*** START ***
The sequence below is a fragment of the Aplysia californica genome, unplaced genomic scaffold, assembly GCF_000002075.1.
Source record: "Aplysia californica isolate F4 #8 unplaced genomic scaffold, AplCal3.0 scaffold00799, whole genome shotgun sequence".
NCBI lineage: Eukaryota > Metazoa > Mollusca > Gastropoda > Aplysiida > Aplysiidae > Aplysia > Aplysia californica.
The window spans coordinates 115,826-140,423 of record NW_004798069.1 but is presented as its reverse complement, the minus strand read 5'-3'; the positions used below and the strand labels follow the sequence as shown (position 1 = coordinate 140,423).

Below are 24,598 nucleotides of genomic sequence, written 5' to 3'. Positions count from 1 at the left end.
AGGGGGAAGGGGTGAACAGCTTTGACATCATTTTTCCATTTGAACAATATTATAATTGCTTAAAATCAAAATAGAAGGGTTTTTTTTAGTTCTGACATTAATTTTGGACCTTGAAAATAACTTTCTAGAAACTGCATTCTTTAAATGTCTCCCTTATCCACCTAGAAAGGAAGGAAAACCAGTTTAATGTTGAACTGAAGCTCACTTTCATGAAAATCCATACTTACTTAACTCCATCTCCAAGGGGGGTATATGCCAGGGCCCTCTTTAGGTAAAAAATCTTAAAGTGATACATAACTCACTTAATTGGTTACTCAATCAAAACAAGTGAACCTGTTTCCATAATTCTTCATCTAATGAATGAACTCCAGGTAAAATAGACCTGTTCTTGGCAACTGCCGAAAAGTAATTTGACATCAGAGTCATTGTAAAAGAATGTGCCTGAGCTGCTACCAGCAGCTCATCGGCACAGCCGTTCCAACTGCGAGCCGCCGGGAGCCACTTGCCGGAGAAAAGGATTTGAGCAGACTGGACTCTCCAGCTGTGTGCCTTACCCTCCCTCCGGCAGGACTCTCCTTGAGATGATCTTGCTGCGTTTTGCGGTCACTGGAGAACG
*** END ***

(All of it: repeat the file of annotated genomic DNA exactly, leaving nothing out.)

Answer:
The sequence below is a fragment of the Aplysia californica genome, unplaced genomic scaffold, assembly GCF_000002075.1.
Source record: "Aplysia californica isolate F4 #8 unplaced genomic scaffold, AplCal3.0 scaffold00799, whole genome shotgun sequence".
NCBI lineage: Eukaryota > Metazoa > Mollusca > Gastropoda > Aplysiida > Aplysiidae > Aplysia > Aplysia californica.
The window spans coordinates 115,826-140,423 of record NW_004798069.1 but is presented as its reverse complement, the minus strand read 5'-3'; the positions used below and the strand labels follow the sequence as shown (position 1 = coordinate 140,423).

Below are 24,598 nucleotides of genomic sequence, written 5' to 3'. Positions count from 1 at the left end.
AGGGGGAAGGGGTGAACAGCTTTGACATCATTTTTCCATTTGAACAATATTATAATTGCTTAAAATCAAAATAGAAGGGTTTTTTTTAGTTCTGACATTAATTTTGGACCTTGAAAATAACTTTCTAGAAACTGCATTCTTTAAATGTCTCCCTTATCCACCTAGAAAGGAAGGAAAACCAGTTTAATGTTGAACTGAAGCTCACTTTCATGAAAATCCATACTTACTTAACTCCATCTCCAAGGGGGGTATATGCCAGGGCCCTCTTTAGGTAAAAAATCTTAAAGTGATACATAACTCACTTAATTGGTTACTCAATCAAAACAAGTGAACCTGTTTCCATAATTCTTCATCTAATGAATGAACTCCAGGTAAAATAGACCTGTTCTTGGCAACTGCCGAAAAGTAATTTGACATCAGAGTCATTGTAAAAGAATGTGCCTGAGCTGCTACCAGCAGCTCATCGGCACAGCCGTTCCAACTGCGAGCCGCCGGGAGCCACTTGCCGGAGAAAAGGATTTGAGCAGACTGGACTCTCCAGCTGTGTGCCTTACCCTCCCTCCGGCAGGACTCTCCTTGAGATGATCTTGCTGCGTTTTGCGGTCACTGGAGAACG